Now that we’re done with basic CentOS 7 items, let’s move on to Elasticsearch Prerequisites.

Step 1: install Java 1.8 DJK.
Install on all servers

sudo yum install java-1.8.0-openjdk.x86_64

set $JAVA_HOME to

export JAVA_HOME=/usr/lib/jvm

you may run “java -version” to confirm your version of java installed.

java -version

Step 2: Import Elasticsearch PGP key

rpm --import https://artifacts.elastic.co/GPG-KEY-elasticsearch

Step 3: Setup Repositories for Elasticsearch(4) , Kibana(1) , and Logstash(1)  (number represents the amount of servers you should setup the Repositories on). 

For Elasticsearch:
Server names: (analyze, elastic1,elastic2,elastic3)
Navigate to /etc/yum.repos.d and create a new repository file, call it elasticsearch.repo

nano/etc/yum.repos.d/

And copy the following to it:

[elasticsearch-5.x]
name=Elasticsearch repository for 5.x packages
baseurl=https://artifacts.elastic.co/packages/5.x/yum
gpgcheck=1
gpgkey=https://artifacts.elastic.co/GPG-KEY-elasticsearch
enabled=1
autorefresh=1
type=rpm-md

CTRL-O and save as elasticsearch.repo”

Do the same for your Kibana Server
Server name: (analyze)

nano/etc/yum.repos.d/
[kibana-5.x]
name=Kibana repository for 5.x packages
baseurl=https://artifacts.elastic.co/packages/5.x/yum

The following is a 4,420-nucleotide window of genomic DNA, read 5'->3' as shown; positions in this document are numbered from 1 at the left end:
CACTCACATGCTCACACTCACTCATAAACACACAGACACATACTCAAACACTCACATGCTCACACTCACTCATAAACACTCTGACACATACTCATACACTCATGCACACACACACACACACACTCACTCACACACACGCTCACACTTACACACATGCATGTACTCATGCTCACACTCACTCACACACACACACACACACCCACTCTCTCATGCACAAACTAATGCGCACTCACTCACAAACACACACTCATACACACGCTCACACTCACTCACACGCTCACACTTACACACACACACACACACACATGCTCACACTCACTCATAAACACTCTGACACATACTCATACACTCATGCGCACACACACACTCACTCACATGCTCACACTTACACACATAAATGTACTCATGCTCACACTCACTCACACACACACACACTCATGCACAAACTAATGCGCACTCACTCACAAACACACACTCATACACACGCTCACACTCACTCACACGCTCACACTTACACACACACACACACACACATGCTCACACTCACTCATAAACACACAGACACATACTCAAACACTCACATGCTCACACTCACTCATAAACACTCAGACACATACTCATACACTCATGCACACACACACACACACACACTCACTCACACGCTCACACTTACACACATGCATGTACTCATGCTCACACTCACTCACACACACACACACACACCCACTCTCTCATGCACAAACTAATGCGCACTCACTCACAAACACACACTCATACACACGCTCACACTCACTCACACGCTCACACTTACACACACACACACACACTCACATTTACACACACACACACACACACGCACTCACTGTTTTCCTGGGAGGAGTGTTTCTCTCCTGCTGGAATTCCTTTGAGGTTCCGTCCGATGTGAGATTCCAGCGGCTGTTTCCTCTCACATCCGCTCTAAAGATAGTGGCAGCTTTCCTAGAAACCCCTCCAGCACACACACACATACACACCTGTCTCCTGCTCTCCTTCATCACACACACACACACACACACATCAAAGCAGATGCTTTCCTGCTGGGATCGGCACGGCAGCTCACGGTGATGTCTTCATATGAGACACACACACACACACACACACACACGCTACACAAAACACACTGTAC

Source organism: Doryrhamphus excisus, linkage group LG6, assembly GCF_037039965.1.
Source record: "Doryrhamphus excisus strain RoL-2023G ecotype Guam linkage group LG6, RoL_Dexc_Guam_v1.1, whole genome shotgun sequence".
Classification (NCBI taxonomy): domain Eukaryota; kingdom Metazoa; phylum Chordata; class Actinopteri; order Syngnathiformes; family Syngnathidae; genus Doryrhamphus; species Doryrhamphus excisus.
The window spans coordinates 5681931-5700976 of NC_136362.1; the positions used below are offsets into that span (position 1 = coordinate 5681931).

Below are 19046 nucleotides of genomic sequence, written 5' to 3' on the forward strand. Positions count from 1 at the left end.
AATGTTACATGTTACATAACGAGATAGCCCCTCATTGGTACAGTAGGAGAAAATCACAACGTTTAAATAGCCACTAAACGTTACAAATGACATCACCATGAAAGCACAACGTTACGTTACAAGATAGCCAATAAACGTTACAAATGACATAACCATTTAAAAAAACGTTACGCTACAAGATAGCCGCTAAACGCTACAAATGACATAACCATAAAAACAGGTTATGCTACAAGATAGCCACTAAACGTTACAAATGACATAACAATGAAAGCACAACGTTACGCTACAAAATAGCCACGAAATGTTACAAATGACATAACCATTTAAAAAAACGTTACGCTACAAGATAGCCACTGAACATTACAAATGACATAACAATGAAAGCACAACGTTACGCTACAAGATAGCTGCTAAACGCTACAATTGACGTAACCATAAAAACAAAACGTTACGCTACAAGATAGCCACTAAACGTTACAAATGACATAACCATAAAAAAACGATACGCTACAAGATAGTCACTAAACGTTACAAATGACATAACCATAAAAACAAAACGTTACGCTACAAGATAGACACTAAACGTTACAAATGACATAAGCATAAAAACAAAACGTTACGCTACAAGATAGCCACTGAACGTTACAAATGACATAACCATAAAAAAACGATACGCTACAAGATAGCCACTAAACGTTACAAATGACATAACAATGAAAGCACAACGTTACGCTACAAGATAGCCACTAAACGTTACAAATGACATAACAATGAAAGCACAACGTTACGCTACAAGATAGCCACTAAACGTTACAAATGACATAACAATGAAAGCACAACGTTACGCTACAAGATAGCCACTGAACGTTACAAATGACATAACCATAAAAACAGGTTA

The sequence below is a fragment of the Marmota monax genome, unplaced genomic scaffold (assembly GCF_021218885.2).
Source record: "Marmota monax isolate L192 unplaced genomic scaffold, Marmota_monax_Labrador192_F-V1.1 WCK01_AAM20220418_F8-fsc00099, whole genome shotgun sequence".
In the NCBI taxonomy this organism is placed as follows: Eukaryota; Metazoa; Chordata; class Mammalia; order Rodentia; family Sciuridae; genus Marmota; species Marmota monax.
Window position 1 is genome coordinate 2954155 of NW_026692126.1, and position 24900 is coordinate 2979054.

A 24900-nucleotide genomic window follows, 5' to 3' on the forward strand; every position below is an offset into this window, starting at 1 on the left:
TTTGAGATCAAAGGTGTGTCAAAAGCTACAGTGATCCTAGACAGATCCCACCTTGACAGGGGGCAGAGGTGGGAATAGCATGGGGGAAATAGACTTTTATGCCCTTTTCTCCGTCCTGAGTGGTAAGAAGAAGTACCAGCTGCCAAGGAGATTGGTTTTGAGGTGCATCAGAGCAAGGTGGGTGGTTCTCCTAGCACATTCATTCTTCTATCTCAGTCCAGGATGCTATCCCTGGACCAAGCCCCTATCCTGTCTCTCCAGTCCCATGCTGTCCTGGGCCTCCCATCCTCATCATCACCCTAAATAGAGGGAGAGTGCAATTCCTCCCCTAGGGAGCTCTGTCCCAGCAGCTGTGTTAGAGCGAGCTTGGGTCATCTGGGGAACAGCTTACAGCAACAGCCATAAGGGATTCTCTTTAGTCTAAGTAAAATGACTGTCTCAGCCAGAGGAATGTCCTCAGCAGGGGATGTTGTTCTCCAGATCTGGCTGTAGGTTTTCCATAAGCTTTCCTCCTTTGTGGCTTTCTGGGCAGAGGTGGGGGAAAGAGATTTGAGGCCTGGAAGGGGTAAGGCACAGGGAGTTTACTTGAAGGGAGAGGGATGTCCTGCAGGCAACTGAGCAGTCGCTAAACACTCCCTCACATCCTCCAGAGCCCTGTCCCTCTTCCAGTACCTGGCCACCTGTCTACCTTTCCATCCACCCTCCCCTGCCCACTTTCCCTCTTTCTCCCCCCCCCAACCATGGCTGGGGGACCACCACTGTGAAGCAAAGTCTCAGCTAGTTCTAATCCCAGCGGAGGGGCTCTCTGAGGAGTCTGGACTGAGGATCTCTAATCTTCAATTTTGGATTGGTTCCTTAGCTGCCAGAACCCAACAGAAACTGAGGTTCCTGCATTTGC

gpgcheck=1
gpgkey=https://artifacts.elastic.co/GPG-KEY-elasticsearch
enabled=1
autorefresh=1
type=rpm-md

Save as kibana.repo

Lastly, on your logstash server setup a repo for Logstash
Server name:(logstash)

nano/etc/yum.repos.d/
[logstash-5.x]
name=Elastic repository for 5.x packages
baseurl=https://artifacts.elastic.co/packages/5.x/yum
gpgcheck=1
gpgkey=https://artifacts.elastic.co/GPG-KEY-elasticsearch
enabled=1
autorefresh=1
type=rpm-md

save as logstash.repo

Step 4: install Elasticsearch:
server names: (analyze, elastic1,elastic2,elastic3)

sudo yum install elasticsearch

Step 5: Set the service to start automatically

To configure Elasticsearch to start automatically when the system boots up, run the following commands:

sudo /bin/systemctl daemon-reload
sudo /bin/systemctl enable elasticsearch.service

Elasticsearch can be started and stopped as follows:
sudo systemctl start elasticsearch.service
sudo systemctl stop elasticsearch.service

Step 6: Setup Firewall Rules

Add firewall rules, (Kibana will run on port 5601, Elasticsearch will run on port 9200, 9300, and Logstash will be running on port 5044 or whichever port you decide)

server names: (analyze)